FILM NEWS: APR. 4-10 | Cinema Clips | Salt Lake City | Salt Lake City Weekly

FILM NEWS: APR. 4-10 

New This Week, Special Screenings, and Current Realeases

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NEW THIS WEEK

The Best of Enemies
[not yet reviewed]
Fact-based story of the friendship between a civil-rights activist (Taraji P. Henson) and a KKK leader (Sam Rockwell) in 1971 North Carolina. Opens April 5 at theaters valleywide. (PG-13)

Dragged Across Concrete
[not yet reviewed]
Two suspended cops (Mel Gibson and Vince Vaughn) turn to other methods to make their living. Opens April 5 at theaters valleywide. (R)

The Hummingbird Project 3 Stars
Vincent (Jesse Eisenberg, playing coiled spring as well as ever) and his cousin Anton (Alexander Skarsgård, playing against type as a bald, paunched quant) plan to build a fiber-optic pipeline from Kansas City to the New York Stock Exchange that will make them and their investors rich beyond the dreams of avarice. The pipeline's purpose: To make trades in 16 milliseconds instead of 17. Standing in the way is their former boss Eva (Salma Hayek, excellent, and simultaneously nurturing and threatening), who's trying to build microwave towers that will move trades at 11 ms. That The Hummingbird Project mostly succeeds in being a thriller about whether a pipeline or a series of microwave towers can be built faster is something of a miracle, and a feather in director Kim Nguyen's already accomplished cap. The Hummingbird Project has some problems that derail the action in its final 30 minutes—namely cancer, the specter of the FBI and the question of whether greed is worth it—but until then it's a hoot, and watching Eisenberg's wheels turn never gets old. Michael Mando is a standout as Mark Vega, Vincent's canny drilling expert. Opens April 5 at Broadway Centre Cinemas. (R)—David Riedel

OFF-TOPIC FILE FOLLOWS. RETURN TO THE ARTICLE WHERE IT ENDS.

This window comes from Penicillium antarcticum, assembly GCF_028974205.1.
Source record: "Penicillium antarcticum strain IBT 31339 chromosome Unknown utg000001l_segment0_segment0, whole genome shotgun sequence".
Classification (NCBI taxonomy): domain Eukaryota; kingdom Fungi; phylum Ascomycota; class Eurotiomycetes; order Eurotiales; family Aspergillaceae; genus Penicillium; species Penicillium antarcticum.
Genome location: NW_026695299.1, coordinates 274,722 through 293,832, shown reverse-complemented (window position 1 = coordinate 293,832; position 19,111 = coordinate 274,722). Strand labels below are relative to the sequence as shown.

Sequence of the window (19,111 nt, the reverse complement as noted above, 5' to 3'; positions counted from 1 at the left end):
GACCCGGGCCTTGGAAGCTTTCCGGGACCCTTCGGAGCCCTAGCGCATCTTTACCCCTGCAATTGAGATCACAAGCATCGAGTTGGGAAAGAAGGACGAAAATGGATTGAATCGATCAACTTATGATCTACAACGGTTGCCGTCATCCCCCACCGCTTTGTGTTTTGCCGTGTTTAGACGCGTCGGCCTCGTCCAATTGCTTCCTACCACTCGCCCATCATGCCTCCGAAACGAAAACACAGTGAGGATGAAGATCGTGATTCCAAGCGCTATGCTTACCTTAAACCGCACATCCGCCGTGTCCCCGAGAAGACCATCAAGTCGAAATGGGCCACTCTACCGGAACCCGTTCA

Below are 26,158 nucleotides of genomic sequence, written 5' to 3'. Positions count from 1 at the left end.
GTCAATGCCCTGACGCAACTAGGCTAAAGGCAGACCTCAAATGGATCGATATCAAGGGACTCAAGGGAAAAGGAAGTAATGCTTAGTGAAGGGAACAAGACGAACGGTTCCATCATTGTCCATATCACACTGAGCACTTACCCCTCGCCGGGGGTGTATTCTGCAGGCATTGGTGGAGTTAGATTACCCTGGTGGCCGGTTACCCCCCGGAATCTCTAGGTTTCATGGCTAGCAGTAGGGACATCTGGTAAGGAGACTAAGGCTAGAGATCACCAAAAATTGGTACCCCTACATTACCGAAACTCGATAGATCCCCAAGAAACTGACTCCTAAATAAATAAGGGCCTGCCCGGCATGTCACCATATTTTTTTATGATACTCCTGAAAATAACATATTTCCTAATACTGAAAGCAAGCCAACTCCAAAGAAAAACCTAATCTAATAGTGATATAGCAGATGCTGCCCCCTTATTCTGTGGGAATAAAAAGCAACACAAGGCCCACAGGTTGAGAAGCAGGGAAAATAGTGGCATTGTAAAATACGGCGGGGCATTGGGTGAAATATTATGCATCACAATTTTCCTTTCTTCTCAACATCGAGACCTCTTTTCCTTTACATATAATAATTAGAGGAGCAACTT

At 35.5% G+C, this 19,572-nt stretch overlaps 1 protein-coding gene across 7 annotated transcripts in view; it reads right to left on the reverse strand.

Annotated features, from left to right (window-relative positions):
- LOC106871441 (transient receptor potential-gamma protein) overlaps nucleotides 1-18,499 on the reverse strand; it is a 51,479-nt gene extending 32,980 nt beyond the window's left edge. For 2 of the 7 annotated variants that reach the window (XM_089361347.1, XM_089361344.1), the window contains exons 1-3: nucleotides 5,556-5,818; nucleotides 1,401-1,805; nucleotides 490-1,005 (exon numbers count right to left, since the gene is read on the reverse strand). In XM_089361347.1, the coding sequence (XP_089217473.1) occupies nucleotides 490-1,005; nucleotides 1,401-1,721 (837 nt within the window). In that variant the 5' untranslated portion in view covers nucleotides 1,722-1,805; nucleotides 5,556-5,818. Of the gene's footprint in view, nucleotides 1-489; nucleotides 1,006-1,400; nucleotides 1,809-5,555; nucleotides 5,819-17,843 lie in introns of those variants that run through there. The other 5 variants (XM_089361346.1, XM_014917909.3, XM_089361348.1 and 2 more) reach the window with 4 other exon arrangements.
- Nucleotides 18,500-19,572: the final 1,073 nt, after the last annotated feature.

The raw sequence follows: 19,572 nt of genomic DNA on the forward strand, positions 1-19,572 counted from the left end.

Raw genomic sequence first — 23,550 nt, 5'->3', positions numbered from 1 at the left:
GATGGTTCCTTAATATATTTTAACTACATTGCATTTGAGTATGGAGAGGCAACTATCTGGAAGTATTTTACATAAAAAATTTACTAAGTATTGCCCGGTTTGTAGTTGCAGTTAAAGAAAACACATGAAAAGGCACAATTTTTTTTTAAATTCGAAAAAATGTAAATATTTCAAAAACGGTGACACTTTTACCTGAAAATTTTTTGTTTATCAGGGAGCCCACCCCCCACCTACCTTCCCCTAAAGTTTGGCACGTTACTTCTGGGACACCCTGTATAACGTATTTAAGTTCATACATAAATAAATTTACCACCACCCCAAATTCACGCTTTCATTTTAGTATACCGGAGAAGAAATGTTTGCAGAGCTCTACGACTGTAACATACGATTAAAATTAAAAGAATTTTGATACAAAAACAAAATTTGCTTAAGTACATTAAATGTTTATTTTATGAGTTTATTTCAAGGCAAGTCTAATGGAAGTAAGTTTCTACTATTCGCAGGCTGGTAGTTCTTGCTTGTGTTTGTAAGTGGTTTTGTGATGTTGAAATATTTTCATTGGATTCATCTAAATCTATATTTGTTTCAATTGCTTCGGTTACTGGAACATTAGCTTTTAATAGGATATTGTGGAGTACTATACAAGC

Mapplethorpe
[not yet reviewed]
Biographical drama about controversial fine-art photographer Robert Mapplethorpe (Matt Smith). Opens April 5 at Tower Theatre. (R)

Pet Sematary 1.5 Stars
Dr. Louis Creed (Jason Clarke) moves his family from Boston to the woods outside a small New England town and discovers bad things that are meant to be terrifying. Indeed, signifiers of horror abound—fog, lightning, strange children, pets behaving oddly—but there's little fear or even any genuine ookiness to be found when it turns out that the forest near their new home harbors a preternatural secret. The unexpected deaths that haunt the family, past and present, should be disturbing and moving, but it all falls flat and leaves us feeling nothing beyond occasional accidental amusement at its manipulative cheapness or eye-rolling tedium at the straightforward deployment of genre banalities. (Please do not reveal the secrets of the shocking Googling scene to your friends!) It's as if, perhaps, an attempt to find a middle ground between authentic, profound dramatic tragedy and cheesy schlock gorefest settled on a completely unsatisfying middle ground—as if this were preferable to either other option. (It's not.) More unforgivably, the movie wastes indie queen Amy Seimetz as Louis' wife, giving her little to do but fret. "Elevated horror" this ain't. Opens April 5 at theaters valleywide. (R)—MaryAnn Johanson